Lisa, a 33-year-old in New Jersey, makes it a point to acknowledge every runner she passes during her own daily runs. Despite the fact that most of them don’t wave back, she feels a sense of duty in communicating that they’re not alone in the effort they’re making.
Such is Lisa’s burden — and that of her fellow waving-runners. It would seem that all runners love to receive a wave — scientifically speaking, it might even boost their performance — but there aren’t many who initiate the exchange. “A lot of us in my town commute into Manhattan, or did anyway, so I chalk up non-wavers to the ‘Manhattan Effect,’ which is that you’re so used to being hassled, catcalled or harassed that you get really good at just staring straight ahead with a mildly unpleasant, unapproachable look on your face,” Lisa laughs.
In 2016, Mizuno ran a poll of 1,000 runners and found that nearly 89 percent of them do indeed acknowledge other runners in some form or fashion, with a third doing so by waving. Over the years, people have also wondered about a host of other issues related to intra-runner communication — e.g., what influence does location have (per Per Lisa’s experience, New York runners are less likely to wave than those in Texas and Florida), how much does time of day and/or weather factor in, and maybe most importantly, should it happen at all?
“Ultimately, it’s great to wave, but not necessary,” explains longtime marathon runner Paul Ronto. “If it’s super hot and you want to salute each other for the suffer-fest you’re enduring, go for it. Or if you’re on a narrow track in the woods and you pass someone, obviously proximity requires some sort of human interaction as well.”
In short, some might see runners’ waves as being in the same league as the “Jeep wave,” but Ronto advises runners not to feel obligated to wave to each other “as if we’re in some sort of secret community.”
After all, runners wouldn’t want to stoop to the level of hierarchy-obsessed bikers. “Bikers have this habit, too — they wave to other bikers, but road bikers tend to only wave back at other road bikers. It’s as if their fat-tired cousins are lower on the social stratus so they can be ignored because they aren’t wearing spandex onesies, and in turn, aren’t ‘real’ bikers or something,” Ronto jokes.
Perhaps, though, the issue is that runners just haven’t found the right signal. For example, in an attempt to get more reactions, Lisa tried the two-fingered peace sign for awhile. “But I kept flashing them with the wrong hand, so it’d be the back of my hand to the runner, and I’d get paranoid that both fingers weren’t totally up and visible so maybe they think I just flipped them off,” she explains.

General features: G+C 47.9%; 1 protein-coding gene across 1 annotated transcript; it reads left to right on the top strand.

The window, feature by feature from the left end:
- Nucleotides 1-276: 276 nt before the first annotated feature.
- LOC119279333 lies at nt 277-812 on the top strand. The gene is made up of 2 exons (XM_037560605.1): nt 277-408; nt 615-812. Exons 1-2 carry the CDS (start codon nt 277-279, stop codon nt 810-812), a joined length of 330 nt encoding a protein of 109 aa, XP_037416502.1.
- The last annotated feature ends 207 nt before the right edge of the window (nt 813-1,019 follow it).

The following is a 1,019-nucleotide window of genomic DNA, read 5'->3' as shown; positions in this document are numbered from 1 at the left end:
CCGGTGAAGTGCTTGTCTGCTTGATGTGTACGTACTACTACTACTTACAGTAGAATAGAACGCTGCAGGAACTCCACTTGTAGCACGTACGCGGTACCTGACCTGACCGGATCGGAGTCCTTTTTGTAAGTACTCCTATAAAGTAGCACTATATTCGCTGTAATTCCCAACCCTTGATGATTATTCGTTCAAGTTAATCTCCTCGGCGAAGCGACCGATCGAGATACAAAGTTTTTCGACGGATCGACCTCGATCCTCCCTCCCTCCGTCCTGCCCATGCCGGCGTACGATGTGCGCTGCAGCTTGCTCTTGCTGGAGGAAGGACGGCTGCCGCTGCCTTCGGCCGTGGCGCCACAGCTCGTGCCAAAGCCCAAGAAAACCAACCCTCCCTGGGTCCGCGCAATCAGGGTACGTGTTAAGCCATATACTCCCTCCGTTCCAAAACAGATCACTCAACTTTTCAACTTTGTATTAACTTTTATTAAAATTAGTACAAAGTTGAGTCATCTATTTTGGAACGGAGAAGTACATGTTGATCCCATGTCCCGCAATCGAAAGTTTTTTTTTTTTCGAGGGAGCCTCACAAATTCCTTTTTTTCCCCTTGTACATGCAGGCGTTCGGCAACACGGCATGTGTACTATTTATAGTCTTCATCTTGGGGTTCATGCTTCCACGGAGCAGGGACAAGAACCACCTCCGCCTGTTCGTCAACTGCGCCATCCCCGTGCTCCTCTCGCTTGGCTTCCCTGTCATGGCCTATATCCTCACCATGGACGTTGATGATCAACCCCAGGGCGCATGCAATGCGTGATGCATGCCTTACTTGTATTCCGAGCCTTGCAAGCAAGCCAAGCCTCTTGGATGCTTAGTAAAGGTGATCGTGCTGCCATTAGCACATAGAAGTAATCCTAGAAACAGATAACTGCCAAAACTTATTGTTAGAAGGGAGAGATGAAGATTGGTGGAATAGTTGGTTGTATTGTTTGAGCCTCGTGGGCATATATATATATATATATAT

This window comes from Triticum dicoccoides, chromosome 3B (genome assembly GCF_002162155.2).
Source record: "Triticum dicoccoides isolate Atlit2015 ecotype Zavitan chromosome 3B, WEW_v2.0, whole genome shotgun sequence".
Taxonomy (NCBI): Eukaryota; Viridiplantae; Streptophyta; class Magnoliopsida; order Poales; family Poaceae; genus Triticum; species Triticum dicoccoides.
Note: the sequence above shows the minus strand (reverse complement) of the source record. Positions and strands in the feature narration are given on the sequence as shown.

She also tried the simple head head nod, but “the problem with nodding is when you’re doing an activity that already has you bobbing up and down, bobbing your head up and down is easy for someone to miss.”
Luckily, she recently found something that appears to have done the trick. “Of all the different things I’ve tried, doing the ‘hang loose’ sign is the most successful,” she tells me. “No one mistakes it for a middle finger, it’s unnatural enough of a position that people won’t miss it, and if you twist your wrist back and forth while doing it in true ‘hang-loose’ fashion, it draws even more attention.”
Many runners agree, as explained by redditor sasspergillus last week. “I live in a big city, and I like to run alone at night. I was out for a run and saw another runner, a pretty big man, coming toward me. I’ve never had issues with fellow runners so I wasn’t nervous, but I try to keep my wits about me whenever any unknown person is approaching and I’m aIone,” the 37-year-old wrote. “As he passed, he quietly gestured 🤙and ran on. It was the absolute perfect way to say, ‘Fuck yeah, nice job’ — the perfect way to acknowledge me without making me feel weird or second guess the interaction. I didn’t feel intruded upon, hit on or pressured to respond. I felt seen in a way that didn’t make me feel vulnerable. I smiled for the rest of my run.”
But even with this groundbreaking development, Lisa understands that she’ll still likely be ignored by the majority of runners in her area. Which, again, is just fine by her. “While I like a good wave and that’s nice, some people are just out there wanting to do their own thing and value their runs as me-time, a time where they don’t need to be ‘on’ for anyone else, or be anything for anyone else — and that includes feeling obligated to wave or ‘hang loose’ back.”